President Donald Trump has repeatedly pressed the notion that a coronavirus vaccine will be available before the November election. Pfizer, one of the world’s largest pharmaceutical companies, may have just erased any possibility of that becoming a reality, however. CEO Albert Bourla announced on Oct. 16 that the company will not seek emergency authorization for a Pfizer vaccine until after the election has passed.
Vaccine developers have been under mounting pressure from the Trump administration to unveil a vaccine before Nov. 3. Bourla noted, in his remarks, that the company could know if a Pfizer vaccine is effective by the end of October. To compile the safety data required by the Food and Drug Administration, however, any release will be delayed until the end of November at the earliest.
The FDA recently released guidance on emergency authorizations. This guidance requires vaccine developers to provide a minimum of two months worth of safety data on half of its trial participants following their final vaccine dose.
Pfizer still intends to apply for emergency authorization but will not do so until it has met the FDA guidelines. “Let me be clear, assuming positive data, Pfizer will apply for Emergency Authorization Use in the U.S. soon after the safety milestone is achieved in the third week of November,” Bourla wrote in an open letter posted on the Pfizer site.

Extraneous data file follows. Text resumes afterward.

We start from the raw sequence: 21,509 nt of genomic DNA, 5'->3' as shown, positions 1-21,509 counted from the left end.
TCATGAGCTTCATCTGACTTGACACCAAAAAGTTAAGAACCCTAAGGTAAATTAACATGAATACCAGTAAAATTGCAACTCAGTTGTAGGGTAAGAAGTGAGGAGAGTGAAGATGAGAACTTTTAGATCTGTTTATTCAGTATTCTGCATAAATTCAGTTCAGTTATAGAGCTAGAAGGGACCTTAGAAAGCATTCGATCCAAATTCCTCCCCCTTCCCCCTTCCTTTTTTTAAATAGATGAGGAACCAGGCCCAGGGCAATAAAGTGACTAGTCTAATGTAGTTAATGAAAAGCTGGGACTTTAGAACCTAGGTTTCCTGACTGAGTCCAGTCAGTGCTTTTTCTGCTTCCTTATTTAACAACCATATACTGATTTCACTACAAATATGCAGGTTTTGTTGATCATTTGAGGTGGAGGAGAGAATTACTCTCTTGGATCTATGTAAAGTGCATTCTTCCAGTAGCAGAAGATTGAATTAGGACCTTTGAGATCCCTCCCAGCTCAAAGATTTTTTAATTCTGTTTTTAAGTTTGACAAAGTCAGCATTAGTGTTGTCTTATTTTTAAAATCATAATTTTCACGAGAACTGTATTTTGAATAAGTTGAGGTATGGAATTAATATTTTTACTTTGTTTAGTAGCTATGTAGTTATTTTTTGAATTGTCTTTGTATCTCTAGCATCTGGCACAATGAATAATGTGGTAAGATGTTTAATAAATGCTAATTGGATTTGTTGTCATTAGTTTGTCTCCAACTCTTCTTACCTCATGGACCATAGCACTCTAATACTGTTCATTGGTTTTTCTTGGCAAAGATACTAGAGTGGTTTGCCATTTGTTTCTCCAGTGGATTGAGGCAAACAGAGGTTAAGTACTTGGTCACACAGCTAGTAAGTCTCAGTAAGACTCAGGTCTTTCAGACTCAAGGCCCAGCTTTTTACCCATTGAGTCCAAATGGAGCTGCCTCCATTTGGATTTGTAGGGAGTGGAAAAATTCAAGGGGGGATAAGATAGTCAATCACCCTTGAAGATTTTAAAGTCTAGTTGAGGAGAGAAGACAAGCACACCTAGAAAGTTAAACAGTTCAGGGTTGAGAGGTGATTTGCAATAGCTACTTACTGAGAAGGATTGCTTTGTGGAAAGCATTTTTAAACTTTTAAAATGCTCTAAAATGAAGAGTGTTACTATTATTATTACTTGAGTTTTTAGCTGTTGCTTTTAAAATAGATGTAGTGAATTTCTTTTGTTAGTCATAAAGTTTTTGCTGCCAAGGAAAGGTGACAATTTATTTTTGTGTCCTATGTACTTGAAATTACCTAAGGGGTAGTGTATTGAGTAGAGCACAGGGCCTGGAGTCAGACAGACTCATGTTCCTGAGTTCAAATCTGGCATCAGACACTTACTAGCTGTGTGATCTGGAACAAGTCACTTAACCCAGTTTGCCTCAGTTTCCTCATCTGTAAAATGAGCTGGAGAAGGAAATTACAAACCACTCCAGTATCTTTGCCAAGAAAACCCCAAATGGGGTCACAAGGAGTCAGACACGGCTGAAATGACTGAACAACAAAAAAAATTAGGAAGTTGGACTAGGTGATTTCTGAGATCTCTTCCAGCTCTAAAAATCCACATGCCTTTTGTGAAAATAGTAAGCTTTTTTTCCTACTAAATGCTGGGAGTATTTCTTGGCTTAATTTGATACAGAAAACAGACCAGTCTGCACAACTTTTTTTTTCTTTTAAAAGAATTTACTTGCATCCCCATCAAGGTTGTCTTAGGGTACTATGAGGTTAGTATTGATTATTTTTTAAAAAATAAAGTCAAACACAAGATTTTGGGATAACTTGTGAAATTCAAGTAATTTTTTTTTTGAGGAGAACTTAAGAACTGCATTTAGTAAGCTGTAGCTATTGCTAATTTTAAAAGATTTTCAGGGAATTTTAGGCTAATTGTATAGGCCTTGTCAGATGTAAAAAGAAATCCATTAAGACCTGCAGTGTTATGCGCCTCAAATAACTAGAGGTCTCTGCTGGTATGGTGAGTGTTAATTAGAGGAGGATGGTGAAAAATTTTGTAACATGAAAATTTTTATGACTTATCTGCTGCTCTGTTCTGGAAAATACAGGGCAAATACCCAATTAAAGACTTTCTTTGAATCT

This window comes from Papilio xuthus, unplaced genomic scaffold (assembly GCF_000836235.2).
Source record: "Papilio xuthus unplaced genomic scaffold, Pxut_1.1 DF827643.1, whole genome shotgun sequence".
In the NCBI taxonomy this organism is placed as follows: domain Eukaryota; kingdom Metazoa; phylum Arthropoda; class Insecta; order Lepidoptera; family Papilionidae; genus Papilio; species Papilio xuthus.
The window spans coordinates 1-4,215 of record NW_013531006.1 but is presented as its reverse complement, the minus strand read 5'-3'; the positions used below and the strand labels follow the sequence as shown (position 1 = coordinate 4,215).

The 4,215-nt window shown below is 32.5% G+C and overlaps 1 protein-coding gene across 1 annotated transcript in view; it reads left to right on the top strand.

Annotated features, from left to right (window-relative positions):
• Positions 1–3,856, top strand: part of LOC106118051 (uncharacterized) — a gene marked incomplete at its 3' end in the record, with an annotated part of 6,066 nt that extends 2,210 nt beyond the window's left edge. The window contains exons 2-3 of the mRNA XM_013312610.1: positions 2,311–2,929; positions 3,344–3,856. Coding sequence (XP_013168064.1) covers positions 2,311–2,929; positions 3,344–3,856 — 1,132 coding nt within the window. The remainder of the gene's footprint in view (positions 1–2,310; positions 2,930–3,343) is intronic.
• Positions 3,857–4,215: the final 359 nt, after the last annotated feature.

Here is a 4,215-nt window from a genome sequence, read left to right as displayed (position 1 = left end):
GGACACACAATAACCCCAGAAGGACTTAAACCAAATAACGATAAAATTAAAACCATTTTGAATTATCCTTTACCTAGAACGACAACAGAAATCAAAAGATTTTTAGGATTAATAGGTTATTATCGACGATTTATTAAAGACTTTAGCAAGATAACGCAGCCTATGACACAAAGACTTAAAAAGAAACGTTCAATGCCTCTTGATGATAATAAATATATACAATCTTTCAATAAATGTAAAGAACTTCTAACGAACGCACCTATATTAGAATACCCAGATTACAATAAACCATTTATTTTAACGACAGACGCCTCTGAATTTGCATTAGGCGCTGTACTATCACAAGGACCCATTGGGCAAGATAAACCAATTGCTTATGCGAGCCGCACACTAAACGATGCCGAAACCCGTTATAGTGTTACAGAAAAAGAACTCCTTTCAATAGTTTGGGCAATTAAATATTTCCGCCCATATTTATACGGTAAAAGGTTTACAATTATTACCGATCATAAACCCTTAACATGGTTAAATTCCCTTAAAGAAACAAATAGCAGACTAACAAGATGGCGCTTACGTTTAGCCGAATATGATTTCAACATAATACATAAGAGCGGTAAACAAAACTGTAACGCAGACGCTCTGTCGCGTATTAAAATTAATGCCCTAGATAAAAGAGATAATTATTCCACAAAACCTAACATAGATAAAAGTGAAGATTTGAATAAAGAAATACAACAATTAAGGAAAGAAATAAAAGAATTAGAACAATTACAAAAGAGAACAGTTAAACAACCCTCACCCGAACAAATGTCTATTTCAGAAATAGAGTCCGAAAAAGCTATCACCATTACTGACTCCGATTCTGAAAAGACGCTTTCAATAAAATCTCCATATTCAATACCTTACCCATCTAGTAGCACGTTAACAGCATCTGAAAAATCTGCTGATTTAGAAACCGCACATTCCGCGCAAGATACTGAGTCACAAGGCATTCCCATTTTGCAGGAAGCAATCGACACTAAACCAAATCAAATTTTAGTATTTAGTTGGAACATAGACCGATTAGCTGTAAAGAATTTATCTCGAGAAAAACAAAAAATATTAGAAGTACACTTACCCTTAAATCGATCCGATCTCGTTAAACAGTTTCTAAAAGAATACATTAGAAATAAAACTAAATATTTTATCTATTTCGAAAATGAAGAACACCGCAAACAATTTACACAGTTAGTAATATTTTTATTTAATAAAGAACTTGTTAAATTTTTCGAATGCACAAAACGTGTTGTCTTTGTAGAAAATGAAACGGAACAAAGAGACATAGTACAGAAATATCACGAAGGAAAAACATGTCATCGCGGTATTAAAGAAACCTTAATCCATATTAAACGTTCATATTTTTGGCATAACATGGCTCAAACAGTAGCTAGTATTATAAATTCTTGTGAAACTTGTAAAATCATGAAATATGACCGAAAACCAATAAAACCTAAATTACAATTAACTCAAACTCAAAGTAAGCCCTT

There are other companies in late-stage trials for a coronavirus vaccine, but we won’t be seeing any emergency authorizations from them prior to the election either. The Pfizer vaccine appears to be on the fastest timeline, as Moderna—another company in the late-stages of development with more than 20,000 participants enrolled—is also looking to apply for emergency authorization several weeks following the election.
Other vaccine companies are months away, with many aiming to produce FDA-approved vaccines by the end of the year or in early 2021. British company AstraZeneca is in the race to develop a vaccine, but put its U.S. trials on hold in September.
Trump’s push for a prompt vaccine has sparked concern among experts and civilians alike, many of whom fear that a fast-tracked vaccine may not meet the necessary safety requirements laid out by the FDA. The FDA’s requirements were put down, in part, out of concern that a lack of faith in the vaccine would lead to hesitation from American citizens.
If not enough people take the vaccine when it is available—and it’s iffy if they will at this point—it will do little to slow the pandemic.
Read more on the coronavirus vaccine:
- Fauci says life won’t return to normal after a COVID-19 vaccine is developed
- Even if a vaccine is approved before the election, voters might not reward Trump
- Here’s how a lack of dry ice could stymie coronavirus vaccine distribution
- Could a nasal COVID-19 vaccine actually work?
- Would the U.S. approve a COVID-19 vaccine before we know if it’s safe?
- How the anti-vax movement could ruin the chances for a successful coronavirus vaccine
- Will the coronavirus vaccine be free for Americans?
- The coronavirus vaccine will cost hundreds of millions of dollars to make—here’s why
- Until now, what’s the quickest a vaccine has ever been developed?